Evaluation of pre-operative bladder contractility as a predictor of improved response rate to a staged trial of sacral neuromodulation in patients with detrusor underactivity

Chan G1, Gani J2

Research Type


Abstract Category


Abstract 531
Urogynaecology 5
Scientific Podium Short Oral Session 29
Friday 6th September 2019
11:52 - 12:00
Hall G3
Underactive Bladder Neuromodulation Voiding Dysfunction Prospective Study Detrusor Hypocontractility
1.Austin Health, Department of Urology, University of Melbourne, Australia, 2.Austin Health, Western Health, Department of Urology, University of Melbourne, Australia

Garson Chan



Hypothesis / aims of study
Detrusor underactivity (DU) is a common condition that is under-recognized, poorly understood, and challenging to treat. Traditionally, management consisted of catheterization, or transurethral prostatectomy (in men) with mixed results1.  Sacral neuromodulation (SNM) has been shown to improve outcomes in patients with DU, but there is a lack of information on predictors of success 2.3. This original research will investigate and hopefully identify predictors to allow patient selection and counselling of outcomes prior to SNM.
Study design, materials and methods
This was a prospective clinical study of consecutive patients who had SNM during 2013-2018 from a single surgeon. We enrolled all patients undergoing evaluation for SNM with DU, defined as Bladder Contractility Index (BCI) <100.  Patients were evaluated pre-operatively with history, examination, video urodynamic studies (VUDS), questionnaires and voiding diary. Inclusion criteria was onset of symptoms of at least 6 months, and minimum 18 years of age. VUDS was performed according to the International Continence Society (ICS) standards. Exclusion criteria were patients without urodynamic studies, BCI>100, bladder outlet obstruction, prolapse, stress urinary incontinence, or contraindication to neuromodulation.  All patients underwent staged trials for SNM; stage 1 was test implant, which would proceed to stage 2 final implant if there was 50% improvement in symptoms, catheterization usage or improved post-void residual (PVR) urine. Follow-up included clinic visit with diary, uroflowmetry, and PVR for at least 6 months.
In total, 68 patients found on VUDS with BCI < 100 were followed. There were 49 female, and 19 male patients. The mean age of patients was 64 (39-83), mean BCI was 39 (0-90) and mean PVR was 240ml (0-800). In total, 35 patients (51%) had satisfactory response with stage 1 trial with >50% improved symptoms and voiding and proceeded to SNM implant. There were 2 patients with partial response after trial that declined stage 2 implant. At follow up of at least 6 months, 3 were removed for poor efficacy and 32 were still using the SNM with good responses. 

Subgroup analysis showed 30 patients with Detrusor Overactivity with Detrusor Underactivity (DO-DU) of which 21 were female, and 9 male. There were 18 patients with detrusor acontractility (DAC), 5 males, and 13 females.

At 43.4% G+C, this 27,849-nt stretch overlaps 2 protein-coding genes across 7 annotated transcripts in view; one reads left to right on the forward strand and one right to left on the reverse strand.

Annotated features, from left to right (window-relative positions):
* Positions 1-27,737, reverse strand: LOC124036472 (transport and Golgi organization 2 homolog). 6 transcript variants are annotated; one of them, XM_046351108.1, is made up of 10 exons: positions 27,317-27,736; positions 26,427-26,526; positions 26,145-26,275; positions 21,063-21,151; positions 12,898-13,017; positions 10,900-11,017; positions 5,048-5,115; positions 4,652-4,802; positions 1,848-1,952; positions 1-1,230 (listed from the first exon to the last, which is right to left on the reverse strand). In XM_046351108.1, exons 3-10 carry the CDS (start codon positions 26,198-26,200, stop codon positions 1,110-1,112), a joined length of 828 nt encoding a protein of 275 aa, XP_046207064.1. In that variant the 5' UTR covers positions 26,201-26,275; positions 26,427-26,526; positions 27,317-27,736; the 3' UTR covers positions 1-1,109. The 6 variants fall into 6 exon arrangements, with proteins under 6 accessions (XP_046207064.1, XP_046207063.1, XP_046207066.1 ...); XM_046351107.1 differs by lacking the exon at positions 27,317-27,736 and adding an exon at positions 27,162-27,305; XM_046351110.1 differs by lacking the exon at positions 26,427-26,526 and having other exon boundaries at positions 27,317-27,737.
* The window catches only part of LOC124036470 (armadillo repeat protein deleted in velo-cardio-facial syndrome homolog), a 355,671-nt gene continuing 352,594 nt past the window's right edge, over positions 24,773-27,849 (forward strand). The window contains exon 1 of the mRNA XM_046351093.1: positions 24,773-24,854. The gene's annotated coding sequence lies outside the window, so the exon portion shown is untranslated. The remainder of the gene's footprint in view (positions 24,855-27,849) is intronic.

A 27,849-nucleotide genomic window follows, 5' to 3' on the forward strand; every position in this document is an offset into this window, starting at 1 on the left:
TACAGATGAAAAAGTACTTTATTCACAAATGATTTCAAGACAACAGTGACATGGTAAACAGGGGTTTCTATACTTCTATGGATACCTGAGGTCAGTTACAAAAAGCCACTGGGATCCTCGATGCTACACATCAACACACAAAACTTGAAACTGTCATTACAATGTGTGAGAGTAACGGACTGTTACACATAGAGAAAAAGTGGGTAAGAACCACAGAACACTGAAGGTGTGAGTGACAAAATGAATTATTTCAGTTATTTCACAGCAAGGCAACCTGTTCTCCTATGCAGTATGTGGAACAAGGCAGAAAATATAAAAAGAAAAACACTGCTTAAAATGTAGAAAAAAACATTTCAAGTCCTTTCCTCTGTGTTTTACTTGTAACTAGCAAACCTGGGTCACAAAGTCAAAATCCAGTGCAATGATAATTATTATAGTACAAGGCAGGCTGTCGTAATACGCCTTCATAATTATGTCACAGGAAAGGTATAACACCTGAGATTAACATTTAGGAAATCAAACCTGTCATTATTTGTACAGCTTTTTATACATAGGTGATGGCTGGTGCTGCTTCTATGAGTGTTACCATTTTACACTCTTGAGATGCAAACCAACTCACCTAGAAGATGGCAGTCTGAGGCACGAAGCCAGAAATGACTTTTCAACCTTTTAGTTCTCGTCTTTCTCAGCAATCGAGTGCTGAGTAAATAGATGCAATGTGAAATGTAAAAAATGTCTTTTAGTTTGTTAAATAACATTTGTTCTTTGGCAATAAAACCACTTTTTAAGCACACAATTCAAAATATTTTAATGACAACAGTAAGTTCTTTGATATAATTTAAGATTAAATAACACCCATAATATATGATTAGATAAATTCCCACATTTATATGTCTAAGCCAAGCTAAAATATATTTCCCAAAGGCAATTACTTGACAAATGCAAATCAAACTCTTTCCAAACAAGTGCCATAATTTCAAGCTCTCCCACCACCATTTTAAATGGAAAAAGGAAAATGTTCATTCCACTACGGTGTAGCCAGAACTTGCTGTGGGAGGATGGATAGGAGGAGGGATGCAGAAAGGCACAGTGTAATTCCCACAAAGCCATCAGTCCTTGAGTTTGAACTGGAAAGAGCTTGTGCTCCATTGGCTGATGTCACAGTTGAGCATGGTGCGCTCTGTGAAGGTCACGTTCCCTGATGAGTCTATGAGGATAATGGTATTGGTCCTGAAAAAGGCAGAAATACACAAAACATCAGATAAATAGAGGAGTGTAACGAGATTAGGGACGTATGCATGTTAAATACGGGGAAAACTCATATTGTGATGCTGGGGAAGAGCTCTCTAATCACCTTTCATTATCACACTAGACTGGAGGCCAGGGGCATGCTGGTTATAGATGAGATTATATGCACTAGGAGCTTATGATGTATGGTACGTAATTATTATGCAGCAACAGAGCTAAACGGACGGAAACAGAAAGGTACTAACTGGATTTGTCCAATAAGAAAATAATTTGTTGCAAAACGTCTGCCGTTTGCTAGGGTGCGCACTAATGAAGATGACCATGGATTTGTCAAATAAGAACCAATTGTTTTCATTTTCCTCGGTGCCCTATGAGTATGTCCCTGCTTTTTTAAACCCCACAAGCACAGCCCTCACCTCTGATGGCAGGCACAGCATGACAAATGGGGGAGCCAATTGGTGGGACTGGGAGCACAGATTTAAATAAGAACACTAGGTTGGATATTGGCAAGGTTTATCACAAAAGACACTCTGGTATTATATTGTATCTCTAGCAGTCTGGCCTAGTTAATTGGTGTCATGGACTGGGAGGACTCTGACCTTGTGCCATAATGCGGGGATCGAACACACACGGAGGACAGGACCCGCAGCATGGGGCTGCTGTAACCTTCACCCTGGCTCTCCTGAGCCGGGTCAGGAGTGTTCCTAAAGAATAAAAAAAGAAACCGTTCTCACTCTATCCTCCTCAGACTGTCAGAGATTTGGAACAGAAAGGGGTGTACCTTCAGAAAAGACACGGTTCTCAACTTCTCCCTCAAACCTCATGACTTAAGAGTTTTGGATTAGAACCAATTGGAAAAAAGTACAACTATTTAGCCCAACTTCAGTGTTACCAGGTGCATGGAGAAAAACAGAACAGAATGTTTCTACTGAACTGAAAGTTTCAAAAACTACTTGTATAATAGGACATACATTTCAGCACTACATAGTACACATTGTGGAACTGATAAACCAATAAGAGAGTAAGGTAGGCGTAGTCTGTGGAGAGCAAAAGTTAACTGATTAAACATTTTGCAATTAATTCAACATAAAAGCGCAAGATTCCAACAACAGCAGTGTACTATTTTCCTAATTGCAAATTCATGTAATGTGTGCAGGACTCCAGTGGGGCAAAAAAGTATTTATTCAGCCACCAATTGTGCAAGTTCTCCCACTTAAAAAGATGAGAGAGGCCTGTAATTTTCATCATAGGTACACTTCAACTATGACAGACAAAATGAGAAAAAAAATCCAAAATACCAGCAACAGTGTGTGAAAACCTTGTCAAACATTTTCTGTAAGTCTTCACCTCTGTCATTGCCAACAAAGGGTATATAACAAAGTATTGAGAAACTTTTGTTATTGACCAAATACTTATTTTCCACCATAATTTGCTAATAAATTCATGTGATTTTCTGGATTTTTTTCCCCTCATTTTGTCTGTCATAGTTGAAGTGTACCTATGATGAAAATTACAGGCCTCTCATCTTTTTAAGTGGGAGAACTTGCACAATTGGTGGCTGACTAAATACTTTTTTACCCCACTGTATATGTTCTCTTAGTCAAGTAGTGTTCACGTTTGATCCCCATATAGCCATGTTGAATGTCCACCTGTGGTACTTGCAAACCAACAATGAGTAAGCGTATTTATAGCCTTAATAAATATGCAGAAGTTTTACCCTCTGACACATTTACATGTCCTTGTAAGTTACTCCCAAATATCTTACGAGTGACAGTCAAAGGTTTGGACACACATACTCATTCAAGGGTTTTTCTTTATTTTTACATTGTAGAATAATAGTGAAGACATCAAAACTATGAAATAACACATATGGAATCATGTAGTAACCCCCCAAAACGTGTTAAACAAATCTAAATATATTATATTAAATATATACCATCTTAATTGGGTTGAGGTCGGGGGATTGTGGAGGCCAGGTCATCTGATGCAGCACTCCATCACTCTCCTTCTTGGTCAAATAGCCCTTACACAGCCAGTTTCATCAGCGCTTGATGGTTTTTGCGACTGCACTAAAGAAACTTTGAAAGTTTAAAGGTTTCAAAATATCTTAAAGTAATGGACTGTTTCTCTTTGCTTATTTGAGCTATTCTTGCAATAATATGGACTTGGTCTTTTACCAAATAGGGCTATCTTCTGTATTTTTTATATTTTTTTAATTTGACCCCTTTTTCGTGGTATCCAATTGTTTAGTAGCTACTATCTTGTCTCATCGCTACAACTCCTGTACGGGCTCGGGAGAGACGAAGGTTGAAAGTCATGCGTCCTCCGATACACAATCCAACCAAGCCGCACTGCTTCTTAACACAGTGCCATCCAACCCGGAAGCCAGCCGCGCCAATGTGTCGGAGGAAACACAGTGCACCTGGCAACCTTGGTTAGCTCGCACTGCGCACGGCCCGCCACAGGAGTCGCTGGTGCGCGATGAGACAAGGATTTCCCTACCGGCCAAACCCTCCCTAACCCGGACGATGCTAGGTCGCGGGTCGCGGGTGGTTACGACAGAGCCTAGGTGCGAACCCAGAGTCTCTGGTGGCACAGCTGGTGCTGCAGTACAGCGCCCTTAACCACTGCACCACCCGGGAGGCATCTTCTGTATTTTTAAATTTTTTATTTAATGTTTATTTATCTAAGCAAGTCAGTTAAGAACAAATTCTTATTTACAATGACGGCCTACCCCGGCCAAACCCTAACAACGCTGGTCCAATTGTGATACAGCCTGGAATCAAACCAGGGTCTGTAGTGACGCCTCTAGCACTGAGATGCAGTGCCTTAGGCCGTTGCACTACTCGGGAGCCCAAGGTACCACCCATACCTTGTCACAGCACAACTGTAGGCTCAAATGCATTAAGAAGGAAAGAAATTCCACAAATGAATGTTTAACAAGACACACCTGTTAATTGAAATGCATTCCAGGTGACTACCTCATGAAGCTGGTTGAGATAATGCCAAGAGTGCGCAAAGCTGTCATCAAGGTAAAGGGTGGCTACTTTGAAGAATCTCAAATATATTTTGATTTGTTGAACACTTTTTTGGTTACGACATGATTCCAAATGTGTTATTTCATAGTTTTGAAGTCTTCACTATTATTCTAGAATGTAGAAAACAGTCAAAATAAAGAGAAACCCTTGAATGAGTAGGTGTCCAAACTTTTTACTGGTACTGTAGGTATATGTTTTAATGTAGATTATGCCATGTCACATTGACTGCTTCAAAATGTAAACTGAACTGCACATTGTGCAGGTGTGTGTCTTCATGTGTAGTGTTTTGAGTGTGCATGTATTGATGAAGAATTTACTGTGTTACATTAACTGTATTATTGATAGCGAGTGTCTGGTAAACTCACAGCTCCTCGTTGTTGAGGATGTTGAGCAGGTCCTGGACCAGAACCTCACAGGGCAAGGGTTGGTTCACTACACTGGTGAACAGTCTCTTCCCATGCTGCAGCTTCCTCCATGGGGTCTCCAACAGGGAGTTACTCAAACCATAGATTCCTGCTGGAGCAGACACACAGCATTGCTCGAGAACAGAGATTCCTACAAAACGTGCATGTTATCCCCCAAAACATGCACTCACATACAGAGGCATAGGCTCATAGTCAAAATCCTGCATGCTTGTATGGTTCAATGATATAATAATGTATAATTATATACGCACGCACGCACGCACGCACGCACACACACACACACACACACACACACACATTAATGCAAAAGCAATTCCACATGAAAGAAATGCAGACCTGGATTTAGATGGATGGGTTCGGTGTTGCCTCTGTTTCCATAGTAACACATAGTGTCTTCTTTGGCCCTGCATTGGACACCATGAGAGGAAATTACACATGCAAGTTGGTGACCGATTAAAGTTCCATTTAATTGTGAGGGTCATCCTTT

We also looked at the response to SNM in subset of groups of DU with detrusor acontractility (DAC) and those with some preserved bladder contractility, BCI > 0.  In those with DAC, 6 had response to the initial stage 1 trial (33%), compared with those with BCI > 0, in which 26 patients responded (55%). This was statistically significant, p-value (0. 03309). When comparing pre-op voiders vs non-voiders, there was no difference in predicting response (p=value 0.094097). Additionally there was also no difference in predicting response to stage 1 trial when comparing those with neurogenic vs non-neurogenic etiology (p-value 0.1407).
Interpretation of results
Our study showed that DU patients with preserved bladder contractility are more likely to respond to SNM compared with those that have DAC. Pre-operative characteristics such as ability to void, or neurogenic etiology were unable to predict successful trial of SNM. Some voiders may be valsalva voiders with DAC. Urodynamics (UDS) is the only method to accurately identify DAC patients. Our study thus confirms the usefulness of UDS in identifying those with preserved contractility as a predictor for response to SNM.   This information will help in patient selection and pre-op counseling for SNM We acknowledge some limitations in the use of BCI for women for this study.
Concluding message
SNM can improve outcomes in patients with DU and quality of life. The presence of preserved bladder contractility as shown on pre-op urodynamics can predict better response rate to a staged trial of SNM. Future studies should focus on determining other predictive factors to guide patient selection.
  1. De Ridder D, Ost D, Bruyninckx F. The Presence of Fowler’s Syndrome Predicts Successful Long-Term Outcome of Sacral Nerve Stimulation in Women with Urinary Retention. Eur Urol. 2007;51(1):229-234. doi:10.1016/j.eururo.2006.06.031
  2. Mehmood S, Altaweel WM. Long-term outcome of sacral neuromodulation in patients with idiopathic nonobstructive urinary retention: Single-center experience. Urol Ann. 2017;9(3):244-248. doi:10.4103/UA.UA_165_16
  3. Datta SN, Chaliha C, Singh A, et al. Sacral neurostimulation for urinary retention: 10-year experience from one UK centre. BJU Int. 2007;0(0):071027214644004-??? doi:10.1111/j.1464-410X.2007.07282.x
<span class="text-strong">Funding</span> None. <span class="text-strong">Clinical Trial</span> No <span class="text-strong">Subjects</span> Human <span class="text-strong">Ethics Committee</span> Australian New Zealand Clinical Trials Registry <span class="text-strong">Helsinki</span> Yes <span class="text-strong">Informed Consent</span> No